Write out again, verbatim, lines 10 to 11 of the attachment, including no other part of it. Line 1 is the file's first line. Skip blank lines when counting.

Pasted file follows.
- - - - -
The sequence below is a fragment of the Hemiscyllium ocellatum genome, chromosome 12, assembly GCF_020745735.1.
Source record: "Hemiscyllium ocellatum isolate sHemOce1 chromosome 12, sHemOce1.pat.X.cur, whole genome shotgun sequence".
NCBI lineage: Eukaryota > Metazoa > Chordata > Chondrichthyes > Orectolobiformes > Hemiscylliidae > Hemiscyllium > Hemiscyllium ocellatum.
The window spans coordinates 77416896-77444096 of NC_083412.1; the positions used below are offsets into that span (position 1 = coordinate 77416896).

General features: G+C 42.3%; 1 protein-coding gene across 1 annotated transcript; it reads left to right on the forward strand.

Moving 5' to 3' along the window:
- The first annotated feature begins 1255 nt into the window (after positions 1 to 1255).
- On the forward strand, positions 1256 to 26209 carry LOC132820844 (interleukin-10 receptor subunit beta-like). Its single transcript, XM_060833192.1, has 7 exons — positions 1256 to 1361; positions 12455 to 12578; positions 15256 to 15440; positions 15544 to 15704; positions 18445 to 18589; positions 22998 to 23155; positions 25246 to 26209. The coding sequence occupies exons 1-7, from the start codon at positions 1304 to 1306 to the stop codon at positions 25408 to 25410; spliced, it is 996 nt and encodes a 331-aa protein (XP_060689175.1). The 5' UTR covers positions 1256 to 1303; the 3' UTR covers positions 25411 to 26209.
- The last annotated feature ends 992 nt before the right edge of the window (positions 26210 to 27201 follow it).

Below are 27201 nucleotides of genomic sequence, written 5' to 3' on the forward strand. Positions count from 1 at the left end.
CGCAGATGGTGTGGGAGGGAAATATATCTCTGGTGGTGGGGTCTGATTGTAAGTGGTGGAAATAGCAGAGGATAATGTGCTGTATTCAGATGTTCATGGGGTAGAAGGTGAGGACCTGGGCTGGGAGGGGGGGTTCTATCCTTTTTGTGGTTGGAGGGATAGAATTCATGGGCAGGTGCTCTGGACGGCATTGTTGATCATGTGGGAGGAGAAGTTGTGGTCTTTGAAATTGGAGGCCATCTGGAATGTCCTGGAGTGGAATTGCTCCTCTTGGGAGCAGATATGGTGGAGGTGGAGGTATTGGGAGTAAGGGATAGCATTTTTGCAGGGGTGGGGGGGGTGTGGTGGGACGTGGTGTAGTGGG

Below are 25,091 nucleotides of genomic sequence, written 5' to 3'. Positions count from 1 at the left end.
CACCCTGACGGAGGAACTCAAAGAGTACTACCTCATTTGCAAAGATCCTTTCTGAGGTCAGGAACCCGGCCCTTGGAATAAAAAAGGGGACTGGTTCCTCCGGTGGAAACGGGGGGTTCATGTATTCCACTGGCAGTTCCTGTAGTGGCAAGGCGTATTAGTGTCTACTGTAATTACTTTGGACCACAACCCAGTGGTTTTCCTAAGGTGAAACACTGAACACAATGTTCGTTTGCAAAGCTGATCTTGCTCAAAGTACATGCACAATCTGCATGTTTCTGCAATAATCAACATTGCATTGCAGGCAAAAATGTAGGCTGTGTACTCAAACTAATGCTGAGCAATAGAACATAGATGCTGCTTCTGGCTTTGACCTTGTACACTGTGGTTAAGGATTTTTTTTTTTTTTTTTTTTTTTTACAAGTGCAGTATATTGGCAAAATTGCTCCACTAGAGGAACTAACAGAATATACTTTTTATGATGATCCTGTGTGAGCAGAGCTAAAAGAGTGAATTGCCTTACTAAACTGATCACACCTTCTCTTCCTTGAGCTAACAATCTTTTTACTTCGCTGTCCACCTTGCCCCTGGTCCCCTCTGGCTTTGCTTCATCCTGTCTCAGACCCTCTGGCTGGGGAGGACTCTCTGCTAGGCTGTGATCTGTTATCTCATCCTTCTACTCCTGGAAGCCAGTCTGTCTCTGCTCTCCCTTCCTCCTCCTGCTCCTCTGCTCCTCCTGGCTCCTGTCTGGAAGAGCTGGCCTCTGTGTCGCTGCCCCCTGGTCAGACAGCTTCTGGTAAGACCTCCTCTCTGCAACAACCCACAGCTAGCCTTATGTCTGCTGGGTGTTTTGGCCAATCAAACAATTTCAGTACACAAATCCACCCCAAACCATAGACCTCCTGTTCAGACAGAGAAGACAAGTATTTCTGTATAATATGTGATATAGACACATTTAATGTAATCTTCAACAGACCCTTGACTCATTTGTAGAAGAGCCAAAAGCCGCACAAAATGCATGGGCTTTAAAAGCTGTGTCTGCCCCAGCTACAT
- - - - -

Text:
Below are 27201 nucleotides of genomic sequence, written 5' to 3' on the forward strand. Positions count from 1 at the left end.
CGCAGATGGTGTGGGAGGGAAATATATCTCTGGTGGTGGGGTCTGATTGTAAGTGGTGGAAATAGCAGAGGATAATGTGCTGTATTCAGATGTTCATGGGGTAGAAGGTGAGGACCTGGGCTGGGAGGGGGGGTTCTATCCTTTTTGTGGTTGGAGGGATAGAATTCATGGGCAGGTGCTCTGGACGGCATTGTTGATCATGTGGGAGGAGAAGTTGTGGTCTTTGAAATTGGAGGCCATCTGGAATGTCCTGGAGTGGAATTGCTCCTCTTGGGAGCAGATATGGTGGAGGTGGAGGTATTGGGAGTAAGGGATAGCATTTTTGCAGGGGTGGGGGGGGTGTGGTGGGACGTGGTGTAGTGGG